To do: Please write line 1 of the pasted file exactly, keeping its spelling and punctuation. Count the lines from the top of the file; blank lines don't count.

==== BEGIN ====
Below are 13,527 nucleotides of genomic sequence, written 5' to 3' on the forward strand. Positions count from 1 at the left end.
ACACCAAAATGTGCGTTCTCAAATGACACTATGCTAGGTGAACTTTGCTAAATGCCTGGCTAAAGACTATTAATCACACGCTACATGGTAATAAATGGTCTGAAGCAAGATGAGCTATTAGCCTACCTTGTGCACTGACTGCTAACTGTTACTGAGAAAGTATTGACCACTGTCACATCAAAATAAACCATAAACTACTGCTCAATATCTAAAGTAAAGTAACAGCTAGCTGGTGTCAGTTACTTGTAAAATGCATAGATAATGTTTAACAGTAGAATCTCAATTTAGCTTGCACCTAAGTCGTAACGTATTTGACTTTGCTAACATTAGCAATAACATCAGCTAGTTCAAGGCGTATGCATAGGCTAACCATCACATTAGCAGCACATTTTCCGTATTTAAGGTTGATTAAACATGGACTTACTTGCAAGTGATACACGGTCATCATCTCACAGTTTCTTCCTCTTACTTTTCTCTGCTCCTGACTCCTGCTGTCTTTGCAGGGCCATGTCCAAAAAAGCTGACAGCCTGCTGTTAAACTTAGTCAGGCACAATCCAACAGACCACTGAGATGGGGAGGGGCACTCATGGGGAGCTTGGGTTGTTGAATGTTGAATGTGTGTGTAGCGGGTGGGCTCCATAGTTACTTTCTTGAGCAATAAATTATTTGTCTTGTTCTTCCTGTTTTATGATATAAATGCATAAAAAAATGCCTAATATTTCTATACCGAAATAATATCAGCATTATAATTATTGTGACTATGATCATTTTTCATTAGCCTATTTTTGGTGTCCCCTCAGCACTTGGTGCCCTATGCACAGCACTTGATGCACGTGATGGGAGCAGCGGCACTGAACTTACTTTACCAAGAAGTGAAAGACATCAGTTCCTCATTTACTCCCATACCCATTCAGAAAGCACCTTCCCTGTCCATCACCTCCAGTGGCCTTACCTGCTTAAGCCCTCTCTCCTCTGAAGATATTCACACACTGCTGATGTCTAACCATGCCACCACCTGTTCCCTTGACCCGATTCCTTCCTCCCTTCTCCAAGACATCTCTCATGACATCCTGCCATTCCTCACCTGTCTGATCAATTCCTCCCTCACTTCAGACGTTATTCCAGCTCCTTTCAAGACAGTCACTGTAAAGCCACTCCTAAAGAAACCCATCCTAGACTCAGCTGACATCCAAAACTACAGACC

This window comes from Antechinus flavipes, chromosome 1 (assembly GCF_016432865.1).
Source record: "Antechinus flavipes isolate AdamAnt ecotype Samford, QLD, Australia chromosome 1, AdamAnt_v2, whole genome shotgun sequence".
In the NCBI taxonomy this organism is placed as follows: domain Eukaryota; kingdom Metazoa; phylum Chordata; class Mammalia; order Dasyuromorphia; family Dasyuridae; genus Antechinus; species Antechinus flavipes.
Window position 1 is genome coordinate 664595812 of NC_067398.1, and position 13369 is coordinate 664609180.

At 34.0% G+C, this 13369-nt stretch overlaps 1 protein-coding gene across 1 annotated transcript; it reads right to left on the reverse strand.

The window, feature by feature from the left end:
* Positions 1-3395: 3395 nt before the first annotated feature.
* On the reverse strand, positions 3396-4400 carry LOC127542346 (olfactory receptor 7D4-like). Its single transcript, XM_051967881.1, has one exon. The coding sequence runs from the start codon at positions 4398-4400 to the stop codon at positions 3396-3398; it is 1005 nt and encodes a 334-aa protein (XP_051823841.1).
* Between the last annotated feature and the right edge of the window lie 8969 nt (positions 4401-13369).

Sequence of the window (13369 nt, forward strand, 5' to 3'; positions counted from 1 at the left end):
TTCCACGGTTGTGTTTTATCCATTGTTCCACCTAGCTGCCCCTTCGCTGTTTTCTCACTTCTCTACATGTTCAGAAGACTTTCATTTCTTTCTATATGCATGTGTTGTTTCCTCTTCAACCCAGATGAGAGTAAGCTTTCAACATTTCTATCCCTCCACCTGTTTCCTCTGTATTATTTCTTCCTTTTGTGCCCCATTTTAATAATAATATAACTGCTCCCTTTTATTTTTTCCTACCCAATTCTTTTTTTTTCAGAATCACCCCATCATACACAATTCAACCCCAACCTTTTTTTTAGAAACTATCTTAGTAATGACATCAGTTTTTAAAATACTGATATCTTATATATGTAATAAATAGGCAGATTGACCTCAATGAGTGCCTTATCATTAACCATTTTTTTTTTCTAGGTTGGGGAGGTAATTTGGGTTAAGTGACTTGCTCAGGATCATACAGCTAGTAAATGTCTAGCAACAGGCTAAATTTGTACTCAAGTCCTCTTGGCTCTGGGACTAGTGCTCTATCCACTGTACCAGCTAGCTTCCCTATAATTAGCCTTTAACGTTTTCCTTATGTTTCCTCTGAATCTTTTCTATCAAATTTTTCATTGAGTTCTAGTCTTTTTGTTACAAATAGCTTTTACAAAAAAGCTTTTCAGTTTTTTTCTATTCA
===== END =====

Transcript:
Below are 13,527 nucleotides of genomic sequence, written 5' to 3' on the forward strand. Positions count from 1 at the left end.